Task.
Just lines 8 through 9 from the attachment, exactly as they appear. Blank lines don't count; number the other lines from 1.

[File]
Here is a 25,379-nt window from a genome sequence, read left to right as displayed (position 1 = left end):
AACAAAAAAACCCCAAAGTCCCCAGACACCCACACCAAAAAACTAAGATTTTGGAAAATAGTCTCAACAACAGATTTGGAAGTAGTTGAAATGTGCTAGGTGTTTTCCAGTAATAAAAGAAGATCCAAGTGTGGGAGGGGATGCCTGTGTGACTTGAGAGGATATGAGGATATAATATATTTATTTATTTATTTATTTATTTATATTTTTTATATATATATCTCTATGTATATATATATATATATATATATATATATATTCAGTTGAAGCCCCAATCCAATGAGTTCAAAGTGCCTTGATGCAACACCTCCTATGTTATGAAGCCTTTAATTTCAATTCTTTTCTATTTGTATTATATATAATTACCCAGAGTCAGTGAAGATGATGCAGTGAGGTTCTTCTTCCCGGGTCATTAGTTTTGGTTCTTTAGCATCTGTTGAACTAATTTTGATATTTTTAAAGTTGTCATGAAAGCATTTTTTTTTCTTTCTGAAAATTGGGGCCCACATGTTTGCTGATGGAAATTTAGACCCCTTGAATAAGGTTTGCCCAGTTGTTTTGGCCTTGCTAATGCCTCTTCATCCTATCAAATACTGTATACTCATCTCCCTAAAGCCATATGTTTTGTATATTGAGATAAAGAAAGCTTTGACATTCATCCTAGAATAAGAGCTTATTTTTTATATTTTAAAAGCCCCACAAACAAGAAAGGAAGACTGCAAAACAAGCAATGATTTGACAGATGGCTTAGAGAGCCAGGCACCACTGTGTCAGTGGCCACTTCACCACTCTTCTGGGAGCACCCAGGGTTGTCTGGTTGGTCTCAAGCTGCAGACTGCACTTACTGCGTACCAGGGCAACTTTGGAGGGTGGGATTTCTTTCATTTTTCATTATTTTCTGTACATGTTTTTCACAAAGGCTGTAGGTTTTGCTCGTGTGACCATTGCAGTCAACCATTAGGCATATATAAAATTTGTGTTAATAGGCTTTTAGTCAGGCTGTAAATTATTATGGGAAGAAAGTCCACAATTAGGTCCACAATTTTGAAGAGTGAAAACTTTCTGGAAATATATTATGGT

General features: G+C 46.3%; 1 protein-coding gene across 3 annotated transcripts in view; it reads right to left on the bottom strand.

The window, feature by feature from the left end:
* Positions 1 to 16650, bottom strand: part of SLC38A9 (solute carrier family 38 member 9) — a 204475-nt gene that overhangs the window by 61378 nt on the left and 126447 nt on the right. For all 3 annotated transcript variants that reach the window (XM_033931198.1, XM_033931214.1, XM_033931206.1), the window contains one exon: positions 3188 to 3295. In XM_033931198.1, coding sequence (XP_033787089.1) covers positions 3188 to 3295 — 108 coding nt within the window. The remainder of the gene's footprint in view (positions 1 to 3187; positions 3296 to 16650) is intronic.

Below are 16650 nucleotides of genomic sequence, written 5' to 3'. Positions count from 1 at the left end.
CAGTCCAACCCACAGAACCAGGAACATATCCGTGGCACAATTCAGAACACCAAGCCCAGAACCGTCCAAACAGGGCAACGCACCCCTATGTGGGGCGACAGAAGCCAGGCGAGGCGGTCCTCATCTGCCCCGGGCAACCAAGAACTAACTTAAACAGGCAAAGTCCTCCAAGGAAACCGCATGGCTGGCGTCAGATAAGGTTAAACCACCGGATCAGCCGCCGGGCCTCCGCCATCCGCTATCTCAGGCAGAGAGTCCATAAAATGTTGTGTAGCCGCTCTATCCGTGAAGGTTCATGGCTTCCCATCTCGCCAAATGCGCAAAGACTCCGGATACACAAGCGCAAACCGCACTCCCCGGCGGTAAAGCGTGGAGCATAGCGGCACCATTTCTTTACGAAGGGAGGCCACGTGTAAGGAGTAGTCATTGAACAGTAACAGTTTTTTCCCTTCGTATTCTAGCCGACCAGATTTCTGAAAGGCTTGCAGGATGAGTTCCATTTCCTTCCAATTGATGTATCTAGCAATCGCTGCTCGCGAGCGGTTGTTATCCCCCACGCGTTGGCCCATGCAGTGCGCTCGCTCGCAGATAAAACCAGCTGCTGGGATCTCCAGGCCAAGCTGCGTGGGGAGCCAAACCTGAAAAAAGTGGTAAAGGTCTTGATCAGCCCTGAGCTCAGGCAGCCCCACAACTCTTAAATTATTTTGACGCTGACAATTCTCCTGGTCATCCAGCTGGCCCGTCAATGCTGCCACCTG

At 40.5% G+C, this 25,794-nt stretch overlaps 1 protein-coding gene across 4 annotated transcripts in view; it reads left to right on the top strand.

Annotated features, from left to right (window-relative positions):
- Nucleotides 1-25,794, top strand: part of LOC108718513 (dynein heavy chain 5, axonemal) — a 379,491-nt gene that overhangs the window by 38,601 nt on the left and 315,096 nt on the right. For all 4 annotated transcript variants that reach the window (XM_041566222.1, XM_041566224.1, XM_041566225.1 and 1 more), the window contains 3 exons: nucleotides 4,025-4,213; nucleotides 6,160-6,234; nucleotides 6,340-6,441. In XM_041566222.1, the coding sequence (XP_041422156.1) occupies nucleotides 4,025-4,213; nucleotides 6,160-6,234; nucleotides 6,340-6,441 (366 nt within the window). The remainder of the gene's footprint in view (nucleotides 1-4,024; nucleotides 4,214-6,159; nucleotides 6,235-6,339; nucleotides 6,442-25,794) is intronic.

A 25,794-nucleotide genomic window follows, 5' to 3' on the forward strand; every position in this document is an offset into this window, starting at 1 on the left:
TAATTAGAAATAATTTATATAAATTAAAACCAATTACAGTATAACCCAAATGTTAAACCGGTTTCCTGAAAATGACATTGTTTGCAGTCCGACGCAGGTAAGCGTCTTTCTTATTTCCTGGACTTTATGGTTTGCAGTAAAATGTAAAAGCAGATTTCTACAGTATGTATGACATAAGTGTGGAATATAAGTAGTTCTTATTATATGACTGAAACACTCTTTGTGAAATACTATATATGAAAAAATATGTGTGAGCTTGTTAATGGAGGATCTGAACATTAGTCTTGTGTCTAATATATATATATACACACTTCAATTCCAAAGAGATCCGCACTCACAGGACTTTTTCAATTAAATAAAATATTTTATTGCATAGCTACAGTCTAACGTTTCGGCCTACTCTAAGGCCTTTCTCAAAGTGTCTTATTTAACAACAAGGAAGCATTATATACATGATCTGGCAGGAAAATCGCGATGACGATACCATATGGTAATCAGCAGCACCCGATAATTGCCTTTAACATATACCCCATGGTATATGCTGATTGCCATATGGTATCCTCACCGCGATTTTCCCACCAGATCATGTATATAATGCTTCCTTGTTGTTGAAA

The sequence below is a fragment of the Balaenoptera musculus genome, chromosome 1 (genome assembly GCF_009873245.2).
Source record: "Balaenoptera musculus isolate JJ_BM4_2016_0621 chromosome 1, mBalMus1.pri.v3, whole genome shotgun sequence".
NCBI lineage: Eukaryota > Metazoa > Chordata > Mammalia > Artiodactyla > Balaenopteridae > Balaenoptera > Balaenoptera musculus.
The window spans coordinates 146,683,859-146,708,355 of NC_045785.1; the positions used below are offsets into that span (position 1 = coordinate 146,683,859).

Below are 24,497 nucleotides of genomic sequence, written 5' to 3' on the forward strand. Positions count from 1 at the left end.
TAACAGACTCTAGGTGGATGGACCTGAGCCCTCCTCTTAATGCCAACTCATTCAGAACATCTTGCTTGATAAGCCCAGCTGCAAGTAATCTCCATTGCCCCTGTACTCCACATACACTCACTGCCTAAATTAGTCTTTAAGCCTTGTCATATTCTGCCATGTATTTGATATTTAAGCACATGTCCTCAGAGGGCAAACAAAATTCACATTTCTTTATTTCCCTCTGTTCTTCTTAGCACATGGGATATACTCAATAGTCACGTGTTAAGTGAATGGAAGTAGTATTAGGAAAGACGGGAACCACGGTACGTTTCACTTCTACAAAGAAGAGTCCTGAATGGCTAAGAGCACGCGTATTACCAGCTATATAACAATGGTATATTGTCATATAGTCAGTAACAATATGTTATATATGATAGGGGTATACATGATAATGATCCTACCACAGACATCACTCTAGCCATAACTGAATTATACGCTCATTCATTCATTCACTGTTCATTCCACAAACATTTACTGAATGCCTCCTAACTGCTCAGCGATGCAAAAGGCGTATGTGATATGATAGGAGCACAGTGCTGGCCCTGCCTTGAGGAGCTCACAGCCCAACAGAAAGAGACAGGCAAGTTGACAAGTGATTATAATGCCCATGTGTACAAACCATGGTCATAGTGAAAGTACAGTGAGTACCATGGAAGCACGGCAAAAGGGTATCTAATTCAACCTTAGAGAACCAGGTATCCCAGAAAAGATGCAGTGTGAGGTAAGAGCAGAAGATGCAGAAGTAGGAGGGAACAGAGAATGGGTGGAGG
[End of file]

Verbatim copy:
At 40.5% G+C, this 25,794-nt stretch overlaps 1 protein-coding gene across 4 annotated transcripts in view; it reads left to right on the top strand.

Annotated features, from left to right (window-relative positions):